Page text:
When I was young, I was very perceptive, very empathetic. I seemed to be able to tell what others were feeling or thinking, and sometimes people wanted to know if I was reading their minds. (I wasn’t. I’m still not.) What I did know was that life was full of the people everyone else was able to hear and see, and then other people that no one else seemed to be able to hear or see. I talked to them all. A lot of them talked back to me.
My friend Donna, who was older and lived next door, said all the invisible people were imaginary friends and I’d grow out of it. But I didn’t want to grow out of it. I didn’t want them to go away. Because I grew up in a really challenging family—one without boundaries, one that spoke in harsh, critical words and, too often, acted with violence.
By the time I was in high school, I started keeping journals of what these voices would say to me. Especially when they got complex, explaining to me how in one reality I was holding a pencil and writing on a paper on the desk on the floor of the house on the land. But in another reality, the energy that made up my hand was interacting with the energy that made up the pencil, and the energy of the paper and the desk, and it was all vibrating in a way that made me think they were solid, but it wasn’t. And there were parts where my hand touched the desk where the energy was both hand and desk and also neither hand nor desk.
You can see why I had to write this down.
The things these voices were telling me were amazing and awesome, and it just couldn’t still be imaginary friends. One of them had already saved my life. Maybe they were real. And maybe they were here to help me. They’d already helped me.
I was so certain they were of spiritual origin, I hesitated to even name them, as if any name I chose might insult them, so I very creatively named them Voice A, B, and C. And I filled half a dozen notebooks with their words about how I was here for a reason, how my true self was far more than the body I inhabited, how I was loved far more than I could ever understand, how they were helping as much as they could with my family, how I would never, ever be alone.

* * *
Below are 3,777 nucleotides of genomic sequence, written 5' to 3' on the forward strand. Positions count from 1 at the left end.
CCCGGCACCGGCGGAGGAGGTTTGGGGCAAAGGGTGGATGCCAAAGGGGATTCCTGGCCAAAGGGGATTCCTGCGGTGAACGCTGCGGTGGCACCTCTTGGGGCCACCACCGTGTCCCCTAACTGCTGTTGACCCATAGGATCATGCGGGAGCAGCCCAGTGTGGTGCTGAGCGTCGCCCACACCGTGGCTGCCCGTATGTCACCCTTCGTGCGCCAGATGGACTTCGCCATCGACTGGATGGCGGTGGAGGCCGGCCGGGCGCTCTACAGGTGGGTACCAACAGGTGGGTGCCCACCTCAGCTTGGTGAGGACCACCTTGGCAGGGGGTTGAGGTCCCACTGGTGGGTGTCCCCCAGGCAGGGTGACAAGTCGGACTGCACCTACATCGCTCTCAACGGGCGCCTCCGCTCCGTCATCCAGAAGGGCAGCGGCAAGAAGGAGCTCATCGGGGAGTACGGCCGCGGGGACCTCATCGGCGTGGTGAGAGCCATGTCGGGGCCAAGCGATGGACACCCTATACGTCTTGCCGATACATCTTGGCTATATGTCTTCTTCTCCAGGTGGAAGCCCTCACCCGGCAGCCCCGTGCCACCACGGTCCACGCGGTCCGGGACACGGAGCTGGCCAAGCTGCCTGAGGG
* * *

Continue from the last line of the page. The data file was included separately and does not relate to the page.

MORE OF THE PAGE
They helped me feel a sense of worth and value. They helped me feel safe, even in the midst of imminent physical harm. I loved being able to hear what they said and writing it down. I loved that their personalities came through their words, how it was clear they cared for each other as much as they cared for me. This is what I thought a family should be.
And I knew for a fact that my parents could never know about these journals. They’d made it clear they didn’t want to understand my gifts, saying there was something wrong with me, that I was crazy or sick, and maybe I needed to be locked up in a psychiatric hospital.
One day, after school, I walked in the house and the energy was all wrong. It was heavy, oppressive, and there was a horrible foreboding feeling. I found my mom in the family room, with my well-hidden journals in front of her, open. She’d been crying. She started screaming about my talking with demons, and when I told her the voices spoke only of love and connection, she yelled that I was sick and crazy. She hit me and shoved me to the floor, and then burned my journals as I looked on in shock. Then she told me to go to my room, and used one of her favorite sayings, that she wished I’d never been born.
I really did question, that day, if this was real. If I was making it all up. The love, the safe feelings, the weird everything-is-energy explanations. Maybe I really was sick. Maybe these were just the rantings of a badly damaged, abused child. And if they weren’t real, if their love was a creation of my own making, then what my parents said must be the truth: I was not loved or valued or worthy. I was wrong and broken and unlovable.
I didn’t hear the voices for a few months after that, and I was resigned to it all being in my head. And if my parents were right, then there was no point in going on, no point in living. So I made a plan to end it all.
The day I planned to kill myself, I saw a man, solid as any of you, watching me from beneath a tree near my locker at school. He said, “We need to talk.” I instantly recognized him as one of the voices I’d been transcribing, the one who told me about energy and vibrations. The one who told me to always remember I was loved.
A lot of things were set in motion that day, and those voices—those guides—helped me climb out of my depression and hopelessness. And in the years since, they’ve helped me also with anxiety and chronic pain, with all the physical manifestations of trauma.
Because our bodies do remember our traumas, even if our conscious minds don’t. And that trauma gets stuck, locked up in cells and muscle and organs. Talk therapy can only help so much. Trauma therapy can help more. But connecting with your own guides, remembering why you’re here on the planet, knowing that you are a spiritual being with a birthright of joy and love and happiness—that can elevate a life of healing and coping to a life of creation and radiance.
With that connection to our guides, ideas start flowing, opportunities start popping up serendipitously, and instead of life being stagnant, it flows with synchronicity and abundance.
And what I know for you, is that if you’re ready to step out of feeling alone, powerless, full of doubt and confusion, you can take those courageous steps to reconnect with the deeper truth of who you really are, who your guides are, what you want to experience in this life, and how very much you are loved.